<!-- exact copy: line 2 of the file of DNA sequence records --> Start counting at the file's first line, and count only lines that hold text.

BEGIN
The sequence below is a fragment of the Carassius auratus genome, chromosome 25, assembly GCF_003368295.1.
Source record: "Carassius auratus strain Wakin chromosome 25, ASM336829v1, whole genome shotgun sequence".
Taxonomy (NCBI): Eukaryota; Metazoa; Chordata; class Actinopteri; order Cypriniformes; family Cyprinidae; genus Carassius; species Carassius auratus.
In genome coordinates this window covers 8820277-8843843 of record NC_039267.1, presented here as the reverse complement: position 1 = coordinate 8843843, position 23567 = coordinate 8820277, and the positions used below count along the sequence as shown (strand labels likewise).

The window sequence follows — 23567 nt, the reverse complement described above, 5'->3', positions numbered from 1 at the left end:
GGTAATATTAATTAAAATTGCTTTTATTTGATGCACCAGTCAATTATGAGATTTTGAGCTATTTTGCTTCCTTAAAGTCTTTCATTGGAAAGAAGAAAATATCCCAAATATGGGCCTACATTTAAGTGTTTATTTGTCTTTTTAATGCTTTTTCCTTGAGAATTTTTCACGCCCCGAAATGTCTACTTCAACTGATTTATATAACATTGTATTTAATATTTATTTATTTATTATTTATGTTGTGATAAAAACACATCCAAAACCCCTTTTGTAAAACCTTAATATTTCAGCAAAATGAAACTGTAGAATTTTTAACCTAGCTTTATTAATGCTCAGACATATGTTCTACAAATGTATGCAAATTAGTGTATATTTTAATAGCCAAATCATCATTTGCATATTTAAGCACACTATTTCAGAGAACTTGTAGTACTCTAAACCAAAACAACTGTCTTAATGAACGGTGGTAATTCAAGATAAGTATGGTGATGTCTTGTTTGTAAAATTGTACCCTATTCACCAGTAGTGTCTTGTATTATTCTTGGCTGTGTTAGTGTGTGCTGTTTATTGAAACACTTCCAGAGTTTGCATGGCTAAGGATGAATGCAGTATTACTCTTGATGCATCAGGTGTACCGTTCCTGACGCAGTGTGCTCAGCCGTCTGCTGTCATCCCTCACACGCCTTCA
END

Source record: "Carassius auratus strain Wakin chromosome 25, ASM336829v1, whole genome shotgun sequence".